The capital is going to polls on February 7 and Kiran Bedi has changed the rules of the game
Jasleen Kaur | January 30, 2015
The game is conventional and there are two unconventional players in the field. Delhi is going to vote again on February 7.
The last assembly election in December 2013 was different in many ways. An outsider, a non-politician, someone representing civil society and crusader against corruption, had contested against the odds of a traditional election.
The Aam Aadmi Party (AAP) of 2013 surprised the traditional political parties and laid claim to their support base. Everything was unconventional about it. From the way tickets were distributed to the way elections were fought.
The party and its chief ministerial candidate Arvind Kejriwal projected a strong alternative in a three-cornered fight in Delhi.
The election results in December 2013 stunned the governing party and forced the BJP to sit in the opposition.
Since then, Delhi politics has certainly changed with a new government at the centre. Narendra Modi’s arrival in Delhi has revitalised the BJP. Now, the rules of the electoral game are being rewritten with the induction of Kiran Bedi by the BJP.
Once fighting for the same cause, Kejriwal and Bedi are now standing at two ends, fighting against each other.
Both left their careers (civil services); established NGOs and have received the Magsaysay award for their work. Once considered strong faces of the Anna Hazare and India Against Corruption (IAC) movement, the two certainly have a lot in common.And in this conventional elections the BJP has injected an unconventional factor in the form of Bedi.
Kiran Bedi has given new life to the party in Delhi. Though, some see this as a face-saver act and a traditional way of putting the best foot forward to win election.
“BJP chose Bedi over other leaders of the party because they were not considered good enough (to compete). Thus, they brought an outsider of the BJP or RSS camp,” says Jagdeep Chhokar, a founding member of Association of Democratic Reforms (ADR).
Comparing Bedi with other politicians, Chhokar says Bedi is neither an outsider (in true sense) nor does she represent civil society. He says through regular tweets she was preparing her road to enter the party.
“The election this time is different because Delhi, in general, is different. It largely has urban voters. It is a very compact city-state. And also we have a party here which does not have presence in other states,” explains Sanjay Kumar, professor and director at Centre for the Study of Developing Societies (CSDS).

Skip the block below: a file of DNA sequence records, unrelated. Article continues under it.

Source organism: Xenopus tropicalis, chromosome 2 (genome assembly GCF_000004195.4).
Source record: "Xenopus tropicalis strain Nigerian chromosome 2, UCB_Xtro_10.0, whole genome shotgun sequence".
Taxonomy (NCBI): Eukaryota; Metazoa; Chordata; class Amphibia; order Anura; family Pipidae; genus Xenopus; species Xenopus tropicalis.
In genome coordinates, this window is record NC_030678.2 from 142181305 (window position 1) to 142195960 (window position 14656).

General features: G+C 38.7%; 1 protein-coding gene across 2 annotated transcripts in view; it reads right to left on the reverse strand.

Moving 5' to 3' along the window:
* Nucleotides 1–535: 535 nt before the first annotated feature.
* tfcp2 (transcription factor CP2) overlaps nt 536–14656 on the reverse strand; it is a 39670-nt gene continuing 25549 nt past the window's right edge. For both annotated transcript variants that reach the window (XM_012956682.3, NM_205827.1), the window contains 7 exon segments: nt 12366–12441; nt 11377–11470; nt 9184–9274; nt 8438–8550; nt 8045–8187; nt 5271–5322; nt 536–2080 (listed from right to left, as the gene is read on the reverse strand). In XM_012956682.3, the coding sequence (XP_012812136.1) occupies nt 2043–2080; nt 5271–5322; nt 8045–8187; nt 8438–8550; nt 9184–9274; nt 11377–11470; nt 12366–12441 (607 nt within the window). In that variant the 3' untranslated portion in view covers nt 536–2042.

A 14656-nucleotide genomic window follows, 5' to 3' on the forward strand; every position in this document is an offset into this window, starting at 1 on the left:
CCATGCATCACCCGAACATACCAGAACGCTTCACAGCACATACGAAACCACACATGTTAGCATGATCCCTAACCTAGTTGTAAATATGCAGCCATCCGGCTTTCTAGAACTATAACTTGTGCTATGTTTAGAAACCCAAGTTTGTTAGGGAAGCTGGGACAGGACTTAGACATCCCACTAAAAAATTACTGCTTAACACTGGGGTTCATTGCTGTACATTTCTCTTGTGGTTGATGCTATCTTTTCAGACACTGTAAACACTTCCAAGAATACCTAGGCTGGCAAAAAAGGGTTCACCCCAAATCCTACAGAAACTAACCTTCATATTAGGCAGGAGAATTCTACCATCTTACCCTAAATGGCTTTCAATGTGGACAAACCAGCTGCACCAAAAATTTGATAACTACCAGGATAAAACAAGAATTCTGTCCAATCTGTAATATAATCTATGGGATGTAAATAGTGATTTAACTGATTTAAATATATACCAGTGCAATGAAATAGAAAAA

The unconventional way of bringing an outsider to connect with people at large is quite evident. But it cannot be really seen as a long term change in Indian politics, says Kumar. “It is not that people want any new kind of politics. There was a strong notion in 2013 election. Corruption was a big issue and the price rise was also disturbing people. AAP came forward as a strong alternative. But today it is being operated as any other traditional or older political party.”
He says the chief ministerial candidate of BJP may be termed as an outsider but elections are largely fought by mainstream leaders.
Anjali Bhardwaj, an RTI activist and a member of Satark Nagrik Sangathan and NCPRI, says the founders of AAP have been engaged with civil society and after that they have become mainstream political force to reckon with. “So the other older political parties are looking for ways to tackle them in the electoral space perhaps that is the reason BJP brought Kiran Bedi, ensuring that it would be far more difficult for Arvind to attack her. As she is portrayed as someone who is clean, very similar to how Kejriwal is portrayed.”
AAP was a non-traditional party but only in the election of 2013. Today it is fighting like any other political party and it is evident from the way candidates are selected, she says.
Pointing at the larger problem of the personality driven elections, Bhardwaj says despite two strong faces from civil society at the helm of affairs, the entire focus has been shifted from real issues; and all parties are well aware about it.
“The real issues on ground remain the same. Both Kejriwal and Bedi represent civil society but unfortunately we are not hearing about any road map from them. How they are going to enhance transparency and combat corruption? It is convenient for the parties to make a personality driven elections rather than talking about real issues.”
“With a personality driven campaign you can run far till a point. But ultimately the political parties will have to answer the real issues – problems of ration and pension, how the corruption will be abetted, bringing in the system of accountability and transparency.”
Ultimately, the BJP may not face any difficulty in capturing Delhi and forming the government.
But the colour of the political discourse will be an interesting aspect of this elections as two unconventional actors are currently occupying the centre stage.
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